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[CLINICAL TECHNIQUES]

Identifying and Injecting Myofascial Trigger Points

Joseph J. Ruane, DO

William O. Roberts, MD
Department Editor

THE PHYSICIAN AND SPORTSMEDICINE - VOL 29 - NO. 12 - DECEMBER 2001


Myofascial pain syndrome is characterized by the presence of discreet, hypersensitive nodules known as trigger points. A myofascial trigger point is a hyperirritable locus within a taut band of skeletal muscle, located in the muscle and/or fascia (1). They are palpable within muscles as cord-like bands within a sharply circumscribed area of extreme tenderness. Trigger points are found most commonly in muscles involved in postural support.

Treatment options include use of nonsteroidal anti-inflammatory drugs (NSAIDs), therapeutic exercise, massage therapy, and spray and stretch techniques. Although NSAIDs have not been shown to be effective, some physicians suggest them to help ease postinjection soreness or to make patients more comfortable during exercise and return to daily activities. For recalcitrant cases, injection of an anesthetic into the points can help bring relief.

Identifying Active Trigger Points

Accurate identification of true, active trigger points is essential for satisfactory outcomes. Look for these clinical characteristics (1,2):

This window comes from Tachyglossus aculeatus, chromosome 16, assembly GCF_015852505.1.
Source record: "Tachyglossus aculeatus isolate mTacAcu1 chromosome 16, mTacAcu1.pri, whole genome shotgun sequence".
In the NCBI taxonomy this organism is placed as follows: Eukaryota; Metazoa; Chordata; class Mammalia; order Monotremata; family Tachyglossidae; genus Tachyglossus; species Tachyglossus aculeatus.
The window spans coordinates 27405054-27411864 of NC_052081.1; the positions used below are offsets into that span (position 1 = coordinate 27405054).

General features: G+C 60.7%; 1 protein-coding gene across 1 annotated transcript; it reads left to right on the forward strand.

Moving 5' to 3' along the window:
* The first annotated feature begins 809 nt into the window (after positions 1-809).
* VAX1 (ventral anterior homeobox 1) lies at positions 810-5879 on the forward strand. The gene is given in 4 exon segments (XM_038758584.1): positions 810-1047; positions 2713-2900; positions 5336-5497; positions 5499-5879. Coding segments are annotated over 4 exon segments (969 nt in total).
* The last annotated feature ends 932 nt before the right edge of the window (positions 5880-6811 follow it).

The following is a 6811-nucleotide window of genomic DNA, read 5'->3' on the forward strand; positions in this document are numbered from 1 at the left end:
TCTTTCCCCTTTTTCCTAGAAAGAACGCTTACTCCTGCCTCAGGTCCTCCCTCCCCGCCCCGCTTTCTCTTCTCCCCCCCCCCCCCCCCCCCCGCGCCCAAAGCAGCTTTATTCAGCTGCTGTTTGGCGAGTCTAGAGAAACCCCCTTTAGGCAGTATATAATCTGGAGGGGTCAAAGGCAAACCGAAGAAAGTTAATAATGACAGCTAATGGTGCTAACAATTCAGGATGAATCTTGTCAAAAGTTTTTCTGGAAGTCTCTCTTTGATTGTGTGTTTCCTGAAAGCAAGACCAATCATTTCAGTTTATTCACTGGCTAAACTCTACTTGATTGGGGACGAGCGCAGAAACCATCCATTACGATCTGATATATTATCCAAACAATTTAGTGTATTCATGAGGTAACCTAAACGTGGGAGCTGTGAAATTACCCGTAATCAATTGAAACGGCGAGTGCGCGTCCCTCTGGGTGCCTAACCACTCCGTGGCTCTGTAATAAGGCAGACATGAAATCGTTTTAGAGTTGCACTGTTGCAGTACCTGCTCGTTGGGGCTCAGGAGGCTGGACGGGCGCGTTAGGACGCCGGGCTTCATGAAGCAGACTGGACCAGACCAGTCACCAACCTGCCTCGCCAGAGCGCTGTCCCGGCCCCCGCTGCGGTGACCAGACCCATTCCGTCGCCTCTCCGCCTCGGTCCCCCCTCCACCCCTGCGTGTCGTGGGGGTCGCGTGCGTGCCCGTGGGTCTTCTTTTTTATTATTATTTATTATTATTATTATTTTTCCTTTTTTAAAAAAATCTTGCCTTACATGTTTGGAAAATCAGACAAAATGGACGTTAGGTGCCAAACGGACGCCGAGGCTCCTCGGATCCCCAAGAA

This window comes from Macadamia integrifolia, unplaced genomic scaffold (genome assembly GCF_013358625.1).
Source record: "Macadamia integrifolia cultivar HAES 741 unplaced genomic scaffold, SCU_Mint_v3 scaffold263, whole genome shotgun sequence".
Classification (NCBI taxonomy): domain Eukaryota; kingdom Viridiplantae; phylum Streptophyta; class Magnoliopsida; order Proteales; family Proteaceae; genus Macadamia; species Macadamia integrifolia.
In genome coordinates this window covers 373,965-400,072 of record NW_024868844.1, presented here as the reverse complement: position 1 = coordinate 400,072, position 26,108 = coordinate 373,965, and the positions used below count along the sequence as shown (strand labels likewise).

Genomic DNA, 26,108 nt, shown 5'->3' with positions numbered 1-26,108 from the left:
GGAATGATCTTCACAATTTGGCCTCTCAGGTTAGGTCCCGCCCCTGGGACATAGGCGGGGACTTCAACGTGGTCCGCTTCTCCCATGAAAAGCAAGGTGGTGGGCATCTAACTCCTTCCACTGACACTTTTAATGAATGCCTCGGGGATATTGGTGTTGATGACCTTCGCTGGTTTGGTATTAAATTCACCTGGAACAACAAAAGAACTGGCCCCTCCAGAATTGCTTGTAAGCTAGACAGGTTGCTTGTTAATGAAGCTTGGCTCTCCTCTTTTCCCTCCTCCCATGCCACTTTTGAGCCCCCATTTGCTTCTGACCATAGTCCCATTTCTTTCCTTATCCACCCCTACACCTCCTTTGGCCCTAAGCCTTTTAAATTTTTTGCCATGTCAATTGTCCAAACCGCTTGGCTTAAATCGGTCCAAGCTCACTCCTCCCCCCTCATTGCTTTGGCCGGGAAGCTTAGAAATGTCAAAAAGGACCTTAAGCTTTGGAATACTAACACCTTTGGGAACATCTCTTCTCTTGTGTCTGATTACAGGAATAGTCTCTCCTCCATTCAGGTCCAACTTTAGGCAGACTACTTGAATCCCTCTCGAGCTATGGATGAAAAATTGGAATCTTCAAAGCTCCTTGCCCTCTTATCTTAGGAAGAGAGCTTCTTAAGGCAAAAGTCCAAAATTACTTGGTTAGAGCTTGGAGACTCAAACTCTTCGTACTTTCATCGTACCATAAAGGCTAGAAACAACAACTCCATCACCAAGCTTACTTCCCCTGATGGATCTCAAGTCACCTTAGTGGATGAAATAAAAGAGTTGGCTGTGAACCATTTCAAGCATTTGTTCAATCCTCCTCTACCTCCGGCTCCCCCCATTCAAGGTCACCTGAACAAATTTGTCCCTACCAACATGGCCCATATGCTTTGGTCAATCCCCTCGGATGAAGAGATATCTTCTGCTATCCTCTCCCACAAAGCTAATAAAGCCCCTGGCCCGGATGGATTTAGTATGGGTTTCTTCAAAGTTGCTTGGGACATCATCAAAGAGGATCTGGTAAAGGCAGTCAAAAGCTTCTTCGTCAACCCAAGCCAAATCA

• Within affected muscle, pain is increased by passive or active stretching, and range of motion is restricted;
  • Contracting the muscle against fixed resistance significantly increases pain;
  • Tenderness and dysesthesias are commonly referred in characteristic, well-defined zones;
  • Firm pressure applied over the point usually elicits a "jump sign," with the patient crying out, wincing, or withdrawing from the stimulus; and
  • One or several fasciculations, called the local twitch response, may be observed when firm pressure is applied over the point such as with the snapping technique of Simons et al (1).

Injection Technique

The patient should lie on an examination table in case of syncope or significant unexpected withdrawal motions. Use of a 22-gauge, 1.5-in. needle will usually suffice. Sensitive patients may better tolerate a 25-gauge needle; however, the smaller needle may not provide the tactile feedback necessary when penetrating the tissue and may not produce enough mechanical disruption to adequately inactivate the trigger point (2).

A 0.5% solution of procainamide hydrochloride (1 part of 2% procainamide with 3 parts of sterile normal saline) or 1% plain lidocaine are the agents of choice and provide the best results with the least tissue irritation. Dry needling can successfully deactivate trigger points, but it has a higher incidence of postinjection soreness (3). Needling with saline does not provide comparable relief, and injection with sterile water can be painful. Corticosteroids are not usually injected because they can induce tissue destruction and additional complications (1-3).

Disinfect the injection site. Roll the active point between your fingers (figure 1A) to appreciate any play in the subcutaneous tissue and allow accurate placement of the needle. Use downward pressure on either side of the nodule with the second and third digits (figure 1B) to immobilize the target, make the skin taut, and minimize pain.